What is quantum computing?
Quantum computing uses subatomic particles that can exist in more than one state at any given time, this allows operations to be performed quicker and with less energy. Binary computers at present use electrical pulses in the form of 1’s or 0’s in long strings to perform tasks, and this takes time. In quantum computing, the computer uses electrons or photons in the form of qubits. These qubits need to be isolated in a quantum state, which is done by supercooling the particles. The result is that a group of the same amount of qubits to binary code will have more processing power than the binary bits. Quantum computing is computing that uses superposition and entanglement of particles.
What do we mean by superposition?
Superposition is a fundamental concept in quantum physics and, as much as it sounds daunting, it isn’t. Superposition is simply a term to describe something that scientists haven’t figured out yet. It is the assumption that particles can take on multiple possible states at the same time when they are not being observed. An example is where something can both be here and not here at the same time. Essentially, not scientifically, you can both be reading this article and not – at the same time. The article exists and doesn’t – at the same time. The concept isn’t really a concept, but rather an understanding of how sub atoms behave. Once we observe, or look at a particle, it will technically choose one state in which to behave. This is where entanglement begins.
What do we mean by entanglement?
Entanglement is where there are two particles in superposition. When one is observed and a characteristic is shown, the remaining particle will assume the opposite characteristic. So, if you take two particles, when one changes, the other one changes accordingly. The scary thing is that these changes can happen instantly – regardless of distance between the particles. Let that sink in for a minute. Quantum particles can change faster than the speed of light, even when metres apart. They are like a married couple who are on opposite sides of the world. Still married, still in unison no matter the space. But they are super connected. Whatever happens to partner A, partner B will accommodate by assuming the opposite charge. So, we have two particles, we don’t know what they are. When we look at one, it becomes a positron, simultaneously, the other particle becomes an electron. But this only happens when we view them. These particles are constantly in both states, until we observe them.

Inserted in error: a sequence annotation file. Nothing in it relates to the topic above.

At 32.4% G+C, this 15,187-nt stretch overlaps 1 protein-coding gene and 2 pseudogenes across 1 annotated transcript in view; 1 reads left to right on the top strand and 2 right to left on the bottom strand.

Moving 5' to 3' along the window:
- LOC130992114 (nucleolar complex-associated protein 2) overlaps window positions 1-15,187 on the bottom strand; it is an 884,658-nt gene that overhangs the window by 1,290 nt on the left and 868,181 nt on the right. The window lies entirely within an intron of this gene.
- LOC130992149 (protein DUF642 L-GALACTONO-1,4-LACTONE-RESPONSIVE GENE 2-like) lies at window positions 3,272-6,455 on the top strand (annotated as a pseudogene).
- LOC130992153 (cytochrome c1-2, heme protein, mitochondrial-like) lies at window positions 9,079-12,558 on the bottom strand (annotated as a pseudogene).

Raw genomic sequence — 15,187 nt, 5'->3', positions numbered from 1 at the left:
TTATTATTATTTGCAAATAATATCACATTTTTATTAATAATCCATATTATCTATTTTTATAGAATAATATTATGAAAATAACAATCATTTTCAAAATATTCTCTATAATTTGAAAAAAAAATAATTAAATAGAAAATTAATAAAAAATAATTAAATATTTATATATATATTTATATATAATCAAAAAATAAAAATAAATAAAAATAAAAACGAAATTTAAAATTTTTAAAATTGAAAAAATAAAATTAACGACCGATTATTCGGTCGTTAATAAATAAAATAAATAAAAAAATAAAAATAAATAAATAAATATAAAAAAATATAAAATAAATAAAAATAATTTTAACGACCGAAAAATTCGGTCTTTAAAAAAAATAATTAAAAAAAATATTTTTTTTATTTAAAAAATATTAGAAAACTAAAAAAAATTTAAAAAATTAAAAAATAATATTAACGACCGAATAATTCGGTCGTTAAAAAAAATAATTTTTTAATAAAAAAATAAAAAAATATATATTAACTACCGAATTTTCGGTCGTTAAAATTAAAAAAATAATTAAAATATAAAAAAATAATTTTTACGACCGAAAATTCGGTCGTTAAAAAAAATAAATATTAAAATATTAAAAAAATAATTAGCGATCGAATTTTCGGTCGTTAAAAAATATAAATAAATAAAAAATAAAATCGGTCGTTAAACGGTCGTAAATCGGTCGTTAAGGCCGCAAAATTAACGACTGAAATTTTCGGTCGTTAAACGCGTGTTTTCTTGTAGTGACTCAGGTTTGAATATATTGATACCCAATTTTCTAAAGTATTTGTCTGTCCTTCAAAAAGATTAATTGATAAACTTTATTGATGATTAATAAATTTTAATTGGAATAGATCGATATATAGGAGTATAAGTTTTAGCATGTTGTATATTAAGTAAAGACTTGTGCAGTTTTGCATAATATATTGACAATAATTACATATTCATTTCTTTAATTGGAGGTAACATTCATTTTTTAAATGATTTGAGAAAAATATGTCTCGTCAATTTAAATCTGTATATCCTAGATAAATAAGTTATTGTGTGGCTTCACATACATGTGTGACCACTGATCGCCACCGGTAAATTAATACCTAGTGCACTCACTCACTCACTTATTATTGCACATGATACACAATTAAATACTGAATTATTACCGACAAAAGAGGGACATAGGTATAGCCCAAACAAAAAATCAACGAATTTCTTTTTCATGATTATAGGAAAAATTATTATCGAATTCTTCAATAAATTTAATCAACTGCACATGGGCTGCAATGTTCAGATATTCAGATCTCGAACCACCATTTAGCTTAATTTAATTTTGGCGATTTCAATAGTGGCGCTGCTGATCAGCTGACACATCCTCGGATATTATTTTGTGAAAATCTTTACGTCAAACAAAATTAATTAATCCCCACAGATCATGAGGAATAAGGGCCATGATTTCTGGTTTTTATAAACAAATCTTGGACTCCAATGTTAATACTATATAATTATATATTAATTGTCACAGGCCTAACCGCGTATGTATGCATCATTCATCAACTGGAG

Why is superposition and entanglement important?
At the heart of quantum physics is superposition and entanglement. Without these concepts, the very essence of quantum computing, as we know it, wouldn’t exist. It’s the relation of atoms and how they interact that runs quantum computing. This series of different potentials allows quantum machines to make faster and likely more accurate calculations.
How is quantum computing better than classical computing?
Although quantum computing will never replace traditional computing, it will have its uses in algorithm analysis where there is a large amount of data. The difference with quantum and normal computing is not in the speed of getting tasks done. Rather, what makes quantum computing special is in the way that it uses less operations to arrive at an answer. Quantum computers use less time to get an output, not because they have more power per se, but because they simply carry out less operations than a classical computer would.